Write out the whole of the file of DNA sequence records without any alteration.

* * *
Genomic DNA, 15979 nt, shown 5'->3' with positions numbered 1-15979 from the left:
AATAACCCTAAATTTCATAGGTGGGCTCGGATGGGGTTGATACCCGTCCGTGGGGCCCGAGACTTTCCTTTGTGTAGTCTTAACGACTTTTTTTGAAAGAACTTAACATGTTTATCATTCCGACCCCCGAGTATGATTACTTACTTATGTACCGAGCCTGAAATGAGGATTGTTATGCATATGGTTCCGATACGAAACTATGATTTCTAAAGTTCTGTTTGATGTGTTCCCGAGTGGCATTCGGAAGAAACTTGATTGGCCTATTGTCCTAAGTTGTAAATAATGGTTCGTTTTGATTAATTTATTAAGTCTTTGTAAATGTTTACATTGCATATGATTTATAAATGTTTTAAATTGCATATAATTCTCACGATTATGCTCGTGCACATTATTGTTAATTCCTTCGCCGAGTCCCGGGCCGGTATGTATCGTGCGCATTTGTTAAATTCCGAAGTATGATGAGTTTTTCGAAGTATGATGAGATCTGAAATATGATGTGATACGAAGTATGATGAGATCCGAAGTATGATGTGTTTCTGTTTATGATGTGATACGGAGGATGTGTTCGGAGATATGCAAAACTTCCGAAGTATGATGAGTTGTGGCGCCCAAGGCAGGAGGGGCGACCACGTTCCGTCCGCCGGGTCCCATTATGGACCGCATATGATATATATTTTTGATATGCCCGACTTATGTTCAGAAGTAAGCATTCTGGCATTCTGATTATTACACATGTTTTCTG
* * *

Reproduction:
Genomic DNA, 15979 nt, shown 5'->3' with positions numbered 1-15979 from the left:
AATAACCCTAAATTTCATAGGTGGGCTCGGATGGGGTTGATACCCGTCCGTGGGGCCCGAGACTTTCCTTTGTGTAGTCTTAACGACTTTTTTTGAAAGAACTTAACATGTTTATCATTCCGACCCCCGAGTATGATTACTTACTTATGTACCGAGCCTGAAATGAGGATTGTTATGCATATGGTTCCGATACGAAACTATGATTTCTAAAGTTCTGTTTGATGTGTTCCCGAGTGGCATTCGGAAGAAACTTGATTGGCCTATTGTCCTAAGTTGTAAATAATGGTTCGTTTTGATTAATTTATTAAGTCTTTGTAAATGTTTACATTGCATATGATTTATAAATGTTTTAAATTGCATATAATTCTCACGATTATGCTCGTGCACATTATTGTTAATTCCTTCGCCGAGTCCCGGGCCGGTATGTATCGTGCGCATTTGTTAAATTCCGAAGTATGATGAGTTTTTCGAAGTATGATGAGATCTGAAATATGATGTGATACGAAGTATGATGAGATCCGAAGTATGATGTGTTTCTGTTTATGATGTGATACGGAGGATGTGTTCGGAGATATGCAAAACTTCCGAAGTATGATGAGTTGTGGCGCCCAAGGCAGGAGGGGCGACCACGTTCCGTCCGCCGGGTCCCATTATGGACCGCATATGATATATATTTTTGATATGCCCGACTTATGTTCAGAAGTAAGCATTCTGGCATTCTGATTATTACACATGTTTTCTG